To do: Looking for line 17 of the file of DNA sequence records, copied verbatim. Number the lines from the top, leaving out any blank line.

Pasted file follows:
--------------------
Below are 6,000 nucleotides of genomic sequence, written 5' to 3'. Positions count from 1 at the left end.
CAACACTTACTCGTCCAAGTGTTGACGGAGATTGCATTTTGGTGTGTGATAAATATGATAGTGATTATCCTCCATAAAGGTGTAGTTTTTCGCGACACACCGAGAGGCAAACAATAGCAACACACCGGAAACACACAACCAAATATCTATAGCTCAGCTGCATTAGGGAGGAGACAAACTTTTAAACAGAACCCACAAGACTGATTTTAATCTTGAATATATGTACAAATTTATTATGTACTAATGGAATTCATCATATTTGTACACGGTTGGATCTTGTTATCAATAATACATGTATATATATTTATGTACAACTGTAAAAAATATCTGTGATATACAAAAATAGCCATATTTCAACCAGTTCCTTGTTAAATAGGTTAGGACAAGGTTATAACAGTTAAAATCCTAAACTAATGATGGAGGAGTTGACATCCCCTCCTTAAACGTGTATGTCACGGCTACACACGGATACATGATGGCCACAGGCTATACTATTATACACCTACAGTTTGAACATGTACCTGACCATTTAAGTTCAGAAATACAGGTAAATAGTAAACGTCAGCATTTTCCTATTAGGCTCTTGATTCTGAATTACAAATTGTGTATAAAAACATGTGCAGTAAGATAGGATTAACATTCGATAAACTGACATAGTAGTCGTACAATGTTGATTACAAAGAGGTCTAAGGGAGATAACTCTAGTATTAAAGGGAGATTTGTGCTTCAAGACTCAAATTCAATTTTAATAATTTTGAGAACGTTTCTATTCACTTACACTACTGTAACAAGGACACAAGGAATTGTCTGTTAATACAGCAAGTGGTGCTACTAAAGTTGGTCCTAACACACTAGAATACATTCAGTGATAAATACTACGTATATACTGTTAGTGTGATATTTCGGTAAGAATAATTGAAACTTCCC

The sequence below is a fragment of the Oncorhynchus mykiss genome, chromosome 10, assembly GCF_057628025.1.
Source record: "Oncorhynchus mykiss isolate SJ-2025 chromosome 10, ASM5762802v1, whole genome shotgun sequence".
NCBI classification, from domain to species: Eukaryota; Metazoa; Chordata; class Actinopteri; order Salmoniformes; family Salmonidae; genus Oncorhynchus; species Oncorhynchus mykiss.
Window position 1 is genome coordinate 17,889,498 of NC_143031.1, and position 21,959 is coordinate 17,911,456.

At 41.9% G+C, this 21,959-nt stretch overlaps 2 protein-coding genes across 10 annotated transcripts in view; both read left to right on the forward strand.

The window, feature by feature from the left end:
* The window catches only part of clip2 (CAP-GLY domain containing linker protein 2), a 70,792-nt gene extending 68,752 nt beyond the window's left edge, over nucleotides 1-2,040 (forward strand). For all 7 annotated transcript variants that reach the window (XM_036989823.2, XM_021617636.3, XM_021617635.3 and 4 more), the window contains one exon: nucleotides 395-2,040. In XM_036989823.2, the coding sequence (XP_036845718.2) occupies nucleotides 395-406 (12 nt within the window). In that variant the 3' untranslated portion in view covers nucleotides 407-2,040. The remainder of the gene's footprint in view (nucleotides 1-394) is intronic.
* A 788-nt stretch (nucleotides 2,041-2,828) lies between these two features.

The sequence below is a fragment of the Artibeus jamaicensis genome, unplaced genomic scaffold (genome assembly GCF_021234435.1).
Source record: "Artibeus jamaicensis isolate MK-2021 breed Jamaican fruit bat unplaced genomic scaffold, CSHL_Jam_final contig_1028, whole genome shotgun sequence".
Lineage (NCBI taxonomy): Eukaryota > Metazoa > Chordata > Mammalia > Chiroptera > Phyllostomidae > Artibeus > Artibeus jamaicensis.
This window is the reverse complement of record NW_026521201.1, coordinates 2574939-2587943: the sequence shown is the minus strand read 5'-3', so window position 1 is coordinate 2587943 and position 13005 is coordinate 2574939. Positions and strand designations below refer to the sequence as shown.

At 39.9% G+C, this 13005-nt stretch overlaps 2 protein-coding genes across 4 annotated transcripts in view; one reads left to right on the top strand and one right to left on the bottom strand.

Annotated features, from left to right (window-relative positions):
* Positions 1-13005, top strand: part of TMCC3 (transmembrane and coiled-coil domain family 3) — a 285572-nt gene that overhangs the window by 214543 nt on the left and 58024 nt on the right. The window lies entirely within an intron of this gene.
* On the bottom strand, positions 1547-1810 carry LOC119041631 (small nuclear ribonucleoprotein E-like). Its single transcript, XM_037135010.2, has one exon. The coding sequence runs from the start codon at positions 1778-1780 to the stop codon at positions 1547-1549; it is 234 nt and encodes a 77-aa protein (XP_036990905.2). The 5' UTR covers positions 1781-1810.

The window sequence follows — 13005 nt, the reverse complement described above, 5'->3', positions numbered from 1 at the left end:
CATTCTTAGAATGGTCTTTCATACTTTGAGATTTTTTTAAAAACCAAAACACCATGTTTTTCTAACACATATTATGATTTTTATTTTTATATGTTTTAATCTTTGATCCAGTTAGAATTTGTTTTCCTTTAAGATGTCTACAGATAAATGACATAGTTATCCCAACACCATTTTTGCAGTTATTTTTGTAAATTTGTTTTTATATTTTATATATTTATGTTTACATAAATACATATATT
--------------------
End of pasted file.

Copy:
* Positions 1-13005, top strand: part of TMCC3 (transmembrane and coiled-coil domain family 3) — a 285572-nt gene that overhangs the window by 214543 nt on the left and 58024 nt on the right. The window lies entirely within an intron of this gene.